SWEET16 is an interpreted "byte-code" language invented by Steve Wozniak and implemented as part of the Integer BASIC ROM in the Apple II series of computers. It was created because Wozniak needed to manipulate 16-bit pointer data in his implementation of BASIC, and the Apple II was an 8-bit computer.
- R0 is the accumulator.
- R12 is the subroutine stack pointer.
- R13 stores the result of all comparison operations for branch testing.
- R14 is the status register.
- R15 is the program counter.
The 16 virtual registers, 32 bytes in total, are located in the zero page of the Apple II's real, physical memory map (at $00–$1F), with values stored as low byte followed by high byte. The SWEET16 interpreter itself is located from $F689 to $F7FC in the Integer BASIC ROM.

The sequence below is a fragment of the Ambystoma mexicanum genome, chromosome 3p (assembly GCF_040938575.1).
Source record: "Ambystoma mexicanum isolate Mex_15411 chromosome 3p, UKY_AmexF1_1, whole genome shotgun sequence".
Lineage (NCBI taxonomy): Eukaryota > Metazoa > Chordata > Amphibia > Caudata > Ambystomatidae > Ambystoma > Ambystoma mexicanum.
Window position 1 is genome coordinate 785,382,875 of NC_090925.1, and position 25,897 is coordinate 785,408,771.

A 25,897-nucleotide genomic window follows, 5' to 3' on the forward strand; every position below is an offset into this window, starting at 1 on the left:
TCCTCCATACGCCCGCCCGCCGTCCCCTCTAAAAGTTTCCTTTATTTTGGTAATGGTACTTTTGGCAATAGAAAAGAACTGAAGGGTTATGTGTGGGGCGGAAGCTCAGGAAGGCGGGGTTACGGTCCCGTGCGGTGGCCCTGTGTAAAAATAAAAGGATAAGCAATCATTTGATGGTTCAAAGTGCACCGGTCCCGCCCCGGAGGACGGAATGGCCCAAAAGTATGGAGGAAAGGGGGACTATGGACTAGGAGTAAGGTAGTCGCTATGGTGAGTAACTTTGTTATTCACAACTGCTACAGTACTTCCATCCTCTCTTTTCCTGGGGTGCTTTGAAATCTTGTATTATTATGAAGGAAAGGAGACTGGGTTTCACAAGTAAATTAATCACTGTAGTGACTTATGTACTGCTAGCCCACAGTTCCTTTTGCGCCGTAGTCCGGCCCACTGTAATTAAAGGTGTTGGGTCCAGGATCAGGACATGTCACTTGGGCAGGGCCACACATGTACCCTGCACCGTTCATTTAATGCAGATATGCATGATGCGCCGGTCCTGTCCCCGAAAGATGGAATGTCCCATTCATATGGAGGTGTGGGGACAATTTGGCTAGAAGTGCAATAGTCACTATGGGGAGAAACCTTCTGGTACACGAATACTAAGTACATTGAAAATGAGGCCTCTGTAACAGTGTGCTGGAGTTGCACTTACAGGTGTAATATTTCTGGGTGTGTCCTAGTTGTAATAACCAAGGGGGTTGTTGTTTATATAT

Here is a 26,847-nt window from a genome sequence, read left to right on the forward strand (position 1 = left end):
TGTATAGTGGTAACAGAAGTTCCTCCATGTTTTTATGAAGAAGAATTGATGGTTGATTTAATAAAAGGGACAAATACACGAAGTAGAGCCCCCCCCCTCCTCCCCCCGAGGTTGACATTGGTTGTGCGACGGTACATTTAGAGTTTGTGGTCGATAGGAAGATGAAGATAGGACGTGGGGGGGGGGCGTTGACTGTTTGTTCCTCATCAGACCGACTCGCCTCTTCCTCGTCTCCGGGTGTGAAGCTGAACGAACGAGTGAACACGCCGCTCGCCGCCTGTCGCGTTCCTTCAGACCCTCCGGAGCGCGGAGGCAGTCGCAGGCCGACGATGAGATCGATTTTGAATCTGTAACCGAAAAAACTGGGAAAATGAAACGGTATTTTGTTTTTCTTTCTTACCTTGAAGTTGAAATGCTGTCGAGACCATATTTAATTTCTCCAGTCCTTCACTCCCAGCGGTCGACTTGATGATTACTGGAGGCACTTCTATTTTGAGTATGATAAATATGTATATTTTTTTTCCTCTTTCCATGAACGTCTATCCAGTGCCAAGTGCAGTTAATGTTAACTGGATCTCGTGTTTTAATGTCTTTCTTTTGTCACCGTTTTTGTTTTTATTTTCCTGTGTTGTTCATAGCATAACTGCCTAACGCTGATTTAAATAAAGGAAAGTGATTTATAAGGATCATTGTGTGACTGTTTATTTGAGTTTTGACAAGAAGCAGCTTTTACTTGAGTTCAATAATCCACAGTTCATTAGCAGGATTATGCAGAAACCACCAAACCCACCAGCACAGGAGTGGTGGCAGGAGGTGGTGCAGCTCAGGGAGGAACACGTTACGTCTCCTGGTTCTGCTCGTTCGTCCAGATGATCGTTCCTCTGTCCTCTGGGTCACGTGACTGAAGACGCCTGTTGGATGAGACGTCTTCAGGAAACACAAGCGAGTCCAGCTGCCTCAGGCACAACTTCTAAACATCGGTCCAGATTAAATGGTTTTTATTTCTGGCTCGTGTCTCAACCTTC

According to Wozniak, the SWEET16 implementation is a model of frugal coding, taking up only about 300 bytes in memory. SWEET16 runs about one-tenth the speed of the equivalent native 6502 code.
- Lazer's Interactive Symbolic Assembler — an Apple II assembler
- Interpreted language
- Joel McCormack
- Microsoft P-Code
- Run-time system
- Token threaded code
- UCSD Pascal